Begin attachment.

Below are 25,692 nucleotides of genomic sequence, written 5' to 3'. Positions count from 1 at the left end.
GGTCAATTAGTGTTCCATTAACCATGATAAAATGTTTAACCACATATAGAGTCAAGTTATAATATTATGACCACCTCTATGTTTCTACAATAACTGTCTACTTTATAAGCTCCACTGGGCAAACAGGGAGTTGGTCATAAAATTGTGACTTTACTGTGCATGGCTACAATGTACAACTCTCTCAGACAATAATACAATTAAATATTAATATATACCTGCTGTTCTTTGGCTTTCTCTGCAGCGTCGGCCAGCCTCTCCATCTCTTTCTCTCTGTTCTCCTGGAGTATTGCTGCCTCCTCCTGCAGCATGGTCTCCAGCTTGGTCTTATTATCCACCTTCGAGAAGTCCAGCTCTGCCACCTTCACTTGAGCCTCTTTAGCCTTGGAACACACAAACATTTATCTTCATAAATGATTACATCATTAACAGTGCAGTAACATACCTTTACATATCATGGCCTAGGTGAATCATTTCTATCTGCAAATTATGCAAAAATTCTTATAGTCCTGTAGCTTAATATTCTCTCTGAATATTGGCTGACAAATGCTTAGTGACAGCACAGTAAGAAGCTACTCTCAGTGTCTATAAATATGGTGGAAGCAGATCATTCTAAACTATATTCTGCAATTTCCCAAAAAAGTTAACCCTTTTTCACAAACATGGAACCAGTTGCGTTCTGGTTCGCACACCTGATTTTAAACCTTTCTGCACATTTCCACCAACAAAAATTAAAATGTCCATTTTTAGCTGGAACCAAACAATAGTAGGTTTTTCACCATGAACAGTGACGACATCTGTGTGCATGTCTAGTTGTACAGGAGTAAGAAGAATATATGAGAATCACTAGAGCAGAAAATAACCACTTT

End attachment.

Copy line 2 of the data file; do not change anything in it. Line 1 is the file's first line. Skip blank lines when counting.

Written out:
GGTCAATTAGTGTTCCATTAACCATGATAAAATGTTTAACCACATATAGAGTCAAGTTATAATATTATGACCACCTCTATGTTTCTACAATAACTGTCTACTTTATAAGCTCCACTGGGCAAACAGGGAGTTGGTCATAAAATTGTGACTTTACTGTGCATGGCTACAATGTACAACTCTCTCAGACAATAATACAATTAAATATTAATATATACCTGCTGTTCTTTGGCTTTCTCTGCAGCGTCGGCCAGCCTCTCCATCTCTTTCTCTCTGTTCTCCTGGAGTATTGCTGCCTCCTCCTGCAGCATGGTCTCCAGCTTGGTCTTATTATCCACCTTCGAGAAGTCCAGCTCTGCCACCTTCACTTGAGCCTCTTTAGCCTTGGAACACACAAACATTTATCTTCATAAATGATTACATCATTAACAGTGCAGTAACATACCTTTACATATCATGGCCTAGGTGAATCATTTCTATCTGCAAATTATGCAAAAATTCTTATAGTCCTGTAGCTTAATATTCTCTCTGAATATTGGCTGACAAATGCTTAGTGACAGCACAGTAAGAAGCTACTCTCAGTGTCTATAAATATGGTGGAAGCAGATCATTCTAAACTATATTCTGCAATTTCCCAAAAAAGTTAACCCTTTTTCACAAACATGGAACCAGTTGCGTTCTGGTTCGCACACCTGATTTTAAACCTTTCTGCACATTTCCACCAACAAAAATTAAAATGTCCATTTTTAGCTGGAACCAAACAATAGTAGGTTTTTCACCATGAACAGTGACGACATCTGTGTGCATGTCTAGTTGTACAGGAGTAAGAAGAATATATGAGAATCACTAGAGCAGAAAATAACCACTTT